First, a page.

I have a headstrong user who stubbornly insists on committing his binaries (executables, DLLs) into our subversion repositories. I'd go in and delete them, but of course nothing is ever really deleted from subversion.

While there are times when we need to commit binaries, I don't want users doing it as a matter of routine. I can set an ignore property but that doesn't prevent users from committing binaries if they are really determined. What I'd like to do is be able to control the ability to commit nominated file types, particularly .exe and .dll files, on a directory-by-directory basis.

Is there a way to do that in SVN? If it makes any differentce, we are using VisualSVN server and TortoiseSVN.

  • Well, with three answers so quicly and impossible to choose between, I'm sure that an example script would secure 'accepted' status :)
    – Tim Long
    Jan 29, 2010 at 22:53
  • 2
    How about disciplining your user? Not every solution is technical you know? Jan 29, 2010 at 22:56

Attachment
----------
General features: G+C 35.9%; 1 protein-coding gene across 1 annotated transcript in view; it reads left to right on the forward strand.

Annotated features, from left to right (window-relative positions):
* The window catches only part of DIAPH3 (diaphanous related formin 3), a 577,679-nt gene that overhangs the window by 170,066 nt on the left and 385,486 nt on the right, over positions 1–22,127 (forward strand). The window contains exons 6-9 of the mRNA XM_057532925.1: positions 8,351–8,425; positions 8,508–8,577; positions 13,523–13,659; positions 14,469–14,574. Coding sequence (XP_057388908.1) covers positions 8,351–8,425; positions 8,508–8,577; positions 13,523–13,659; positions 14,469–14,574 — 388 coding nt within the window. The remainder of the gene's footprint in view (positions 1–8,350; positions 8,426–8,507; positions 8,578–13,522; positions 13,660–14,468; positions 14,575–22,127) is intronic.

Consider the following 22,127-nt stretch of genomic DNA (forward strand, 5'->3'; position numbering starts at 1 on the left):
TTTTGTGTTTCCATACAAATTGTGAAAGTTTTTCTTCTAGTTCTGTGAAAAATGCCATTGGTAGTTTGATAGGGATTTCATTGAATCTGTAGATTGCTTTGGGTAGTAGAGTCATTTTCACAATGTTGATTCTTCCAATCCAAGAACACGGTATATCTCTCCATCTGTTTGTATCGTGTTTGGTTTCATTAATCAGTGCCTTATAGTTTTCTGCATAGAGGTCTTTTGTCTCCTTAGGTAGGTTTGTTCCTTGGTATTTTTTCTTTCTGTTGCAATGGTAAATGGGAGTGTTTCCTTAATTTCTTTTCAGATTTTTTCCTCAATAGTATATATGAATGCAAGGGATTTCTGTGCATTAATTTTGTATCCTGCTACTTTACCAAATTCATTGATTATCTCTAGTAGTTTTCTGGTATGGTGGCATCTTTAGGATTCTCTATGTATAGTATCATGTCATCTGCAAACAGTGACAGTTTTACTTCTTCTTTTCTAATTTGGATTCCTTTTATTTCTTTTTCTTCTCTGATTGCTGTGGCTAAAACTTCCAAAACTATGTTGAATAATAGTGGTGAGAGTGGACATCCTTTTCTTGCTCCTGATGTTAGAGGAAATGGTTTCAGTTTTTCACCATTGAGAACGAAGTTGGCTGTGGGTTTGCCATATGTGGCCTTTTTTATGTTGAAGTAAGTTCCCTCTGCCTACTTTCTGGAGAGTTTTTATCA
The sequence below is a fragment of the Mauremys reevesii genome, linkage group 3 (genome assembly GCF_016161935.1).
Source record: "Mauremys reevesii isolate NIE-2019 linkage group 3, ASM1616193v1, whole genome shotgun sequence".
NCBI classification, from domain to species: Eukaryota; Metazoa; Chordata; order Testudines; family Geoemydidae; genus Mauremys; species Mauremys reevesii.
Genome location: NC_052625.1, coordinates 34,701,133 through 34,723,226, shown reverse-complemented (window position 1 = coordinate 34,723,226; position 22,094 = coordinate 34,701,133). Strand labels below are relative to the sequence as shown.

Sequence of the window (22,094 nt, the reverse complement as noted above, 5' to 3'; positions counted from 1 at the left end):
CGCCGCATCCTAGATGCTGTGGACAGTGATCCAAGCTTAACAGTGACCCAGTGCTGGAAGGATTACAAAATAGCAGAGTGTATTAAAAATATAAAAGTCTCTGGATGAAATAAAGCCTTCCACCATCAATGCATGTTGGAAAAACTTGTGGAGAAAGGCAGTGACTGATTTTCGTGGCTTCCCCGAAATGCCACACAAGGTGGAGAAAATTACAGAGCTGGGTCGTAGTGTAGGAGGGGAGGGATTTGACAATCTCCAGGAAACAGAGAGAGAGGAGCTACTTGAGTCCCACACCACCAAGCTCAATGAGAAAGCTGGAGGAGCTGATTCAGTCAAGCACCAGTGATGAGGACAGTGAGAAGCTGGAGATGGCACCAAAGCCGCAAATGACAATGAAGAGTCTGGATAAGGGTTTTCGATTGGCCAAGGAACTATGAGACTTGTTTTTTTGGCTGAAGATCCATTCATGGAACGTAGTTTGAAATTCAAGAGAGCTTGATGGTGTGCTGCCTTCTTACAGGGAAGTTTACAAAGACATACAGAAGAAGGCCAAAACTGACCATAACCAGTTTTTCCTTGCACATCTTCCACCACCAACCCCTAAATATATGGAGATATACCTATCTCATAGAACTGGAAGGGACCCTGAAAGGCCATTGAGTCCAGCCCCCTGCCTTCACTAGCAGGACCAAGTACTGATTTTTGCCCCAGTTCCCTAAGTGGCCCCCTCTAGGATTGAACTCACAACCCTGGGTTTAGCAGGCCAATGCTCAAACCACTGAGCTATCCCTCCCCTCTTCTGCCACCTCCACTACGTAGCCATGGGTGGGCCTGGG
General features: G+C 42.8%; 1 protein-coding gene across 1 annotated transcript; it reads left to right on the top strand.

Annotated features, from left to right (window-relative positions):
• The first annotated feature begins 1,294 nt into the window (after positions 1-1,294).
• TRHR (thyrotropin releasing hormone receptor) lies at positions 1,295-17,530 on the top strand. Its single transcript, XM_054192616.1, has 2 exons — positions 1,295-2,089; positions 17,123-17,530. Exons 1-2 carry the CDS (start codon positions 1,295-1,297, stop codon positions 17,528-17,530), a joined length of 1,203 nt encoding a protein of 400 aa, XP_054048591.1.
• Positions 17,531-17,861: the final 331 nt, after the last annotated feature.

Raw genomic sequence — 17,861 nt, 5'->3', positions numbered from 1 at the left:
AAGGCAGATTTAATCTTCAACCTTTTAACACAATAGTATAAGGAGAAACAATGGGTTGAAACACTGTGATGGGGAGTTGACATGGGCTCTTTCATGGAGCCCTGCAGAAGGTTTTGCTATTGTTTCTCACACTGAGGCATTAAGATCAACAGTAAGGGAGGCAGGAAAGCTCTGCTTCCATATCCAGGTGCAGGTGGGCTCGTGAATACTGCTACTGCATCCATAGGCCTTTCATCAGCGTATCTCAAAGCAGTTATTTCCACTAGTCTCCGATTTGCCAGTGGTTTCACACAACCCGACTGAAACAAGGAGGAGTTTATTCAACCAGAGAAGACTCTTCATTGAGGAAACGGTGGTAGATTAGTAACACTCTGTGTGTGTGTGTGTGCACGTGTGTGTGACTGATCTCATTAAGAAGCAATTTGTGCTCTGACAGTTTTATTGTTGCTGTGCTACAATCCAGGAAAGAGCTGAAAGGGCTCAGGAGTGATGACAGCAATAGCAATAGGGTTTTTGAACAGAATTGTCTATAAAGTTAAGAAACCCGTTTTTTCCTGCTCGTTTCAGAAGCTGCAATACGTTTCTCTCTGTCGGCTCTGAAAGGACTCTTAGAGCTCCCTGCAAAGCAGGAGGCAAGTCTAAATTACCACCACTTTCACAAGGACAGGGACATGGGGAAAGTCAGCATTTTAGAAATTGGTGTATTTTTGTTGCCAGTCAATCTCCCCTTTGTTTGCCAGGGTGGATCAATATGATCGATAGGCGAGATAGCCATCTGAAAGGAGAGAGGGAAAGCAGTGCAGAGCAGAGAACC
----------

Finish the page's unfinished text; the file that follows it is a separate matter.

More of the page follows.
• @Lasse: I agree, but I actually find this useful as a means for preventing myself from accidentally chucking binaries into the SVN repository (i.e. setting up Tortoise on a new machine and forgetting to add the "bin" and "obj" exceptions)
    – Aaronaught
    Jan 29, 2010 at 23:01
  • 3
    Unfortunately, in a volunteer effort, there can be no question of disciplining a user. His contributions are too valuable to the project to risk losing him completely, so my preferred solution is just to silently ignore most binaries.
    – Tim Long
    Jan 29, 2010 at 23:12